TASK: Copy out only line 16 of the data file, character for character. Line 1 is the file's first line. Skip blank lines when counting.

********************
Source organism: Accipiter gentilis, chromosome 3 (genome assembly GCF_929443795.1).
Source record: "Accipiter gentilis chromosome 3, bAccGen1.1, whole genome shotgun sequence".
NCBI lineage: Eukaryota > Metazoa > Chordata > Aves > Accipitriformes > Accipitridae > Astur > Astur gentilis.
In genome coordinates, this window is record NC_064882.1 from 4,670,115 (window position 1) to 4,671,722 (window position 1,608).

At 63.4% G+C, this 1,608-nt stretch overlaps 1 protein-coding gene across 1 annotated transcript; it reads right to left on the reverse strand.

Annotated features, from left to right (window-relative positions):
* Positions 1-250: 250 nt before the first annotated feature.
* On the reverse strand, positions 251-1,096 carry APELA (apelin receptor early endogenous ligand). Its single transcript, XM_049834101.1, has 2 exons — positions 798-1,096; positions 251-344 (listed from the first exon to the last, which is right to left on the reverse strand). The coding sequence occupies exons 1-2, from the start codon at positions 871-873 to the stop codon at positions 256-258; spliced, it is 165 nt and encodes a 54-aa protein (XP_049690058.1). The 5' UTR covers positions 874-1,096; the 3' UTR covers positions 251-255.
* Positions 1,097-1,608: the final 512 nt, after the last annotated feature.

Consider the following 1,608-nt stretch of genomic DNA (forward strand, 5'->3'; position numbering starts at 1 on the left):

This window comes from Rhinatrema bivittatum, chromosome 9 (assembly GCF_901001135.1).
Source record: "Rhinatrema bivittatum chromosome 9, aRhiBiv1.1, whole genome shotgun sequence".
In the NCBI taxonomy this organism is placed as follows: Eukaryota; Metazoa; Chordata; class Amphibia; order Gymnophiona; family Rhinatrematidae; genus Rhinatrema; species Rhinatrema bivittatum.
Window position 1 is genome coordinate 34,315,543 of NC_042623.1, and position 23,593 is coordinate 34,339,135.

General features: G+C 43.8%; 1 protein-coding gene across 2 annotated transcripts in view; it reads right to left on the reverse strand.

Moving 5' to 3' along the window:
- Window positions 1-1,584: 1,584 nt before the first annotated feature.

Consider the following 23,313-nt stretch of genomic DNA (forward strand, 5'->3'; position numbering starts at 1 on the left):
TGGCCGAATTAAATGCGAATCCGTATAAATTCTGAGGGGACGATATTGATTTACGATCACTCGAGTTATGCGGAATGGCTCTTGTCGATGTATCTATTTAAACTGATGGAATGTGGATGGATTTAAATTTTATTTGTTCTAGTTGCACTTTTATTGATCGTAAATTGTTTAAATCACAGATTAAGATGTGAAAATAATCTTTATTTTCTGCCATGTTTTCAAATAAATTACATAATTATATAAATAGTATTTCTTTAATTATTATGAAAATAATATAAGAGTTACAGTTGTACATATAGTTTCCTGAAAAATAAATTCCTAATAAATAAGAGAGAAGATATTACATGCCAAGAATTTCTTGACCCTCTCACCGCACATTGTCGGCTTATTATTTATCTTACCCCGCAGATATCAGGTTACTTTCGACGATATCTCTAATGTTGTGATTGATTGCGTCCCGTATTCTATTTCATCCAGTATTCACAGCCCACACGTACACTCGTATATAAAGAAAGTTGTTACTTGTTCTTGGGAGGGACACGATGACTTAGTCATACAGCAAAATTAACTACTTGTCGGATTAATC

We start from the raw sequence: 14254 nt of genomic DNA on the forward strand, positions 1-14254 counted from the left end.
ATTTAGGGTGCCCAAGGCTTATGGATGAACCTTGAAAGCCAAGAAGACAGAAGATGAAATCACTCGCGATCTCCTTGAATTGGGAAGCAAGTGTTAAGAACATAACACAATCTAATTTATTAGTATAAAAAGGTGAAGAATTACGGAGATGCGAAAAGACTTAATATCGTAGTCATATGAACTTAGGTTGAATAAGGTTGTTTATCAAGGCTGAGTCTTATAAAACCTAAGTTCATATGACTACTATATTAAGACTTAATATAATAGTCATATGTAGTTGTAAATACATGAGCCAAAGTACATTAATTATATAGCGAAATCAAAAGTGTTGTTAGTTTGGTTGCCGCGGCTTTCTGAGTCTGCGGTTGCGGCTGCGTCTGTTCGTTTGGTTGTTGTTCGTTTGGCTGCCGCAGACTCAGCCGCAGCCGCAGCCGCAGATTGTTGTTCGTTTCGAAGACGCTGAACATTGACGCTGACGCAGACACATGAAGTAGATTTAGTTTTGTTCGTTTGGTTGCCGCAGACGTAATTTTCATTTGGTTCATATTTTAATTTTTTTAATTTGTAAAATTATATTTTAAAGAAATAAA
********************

Moving 5' to 3' along the window: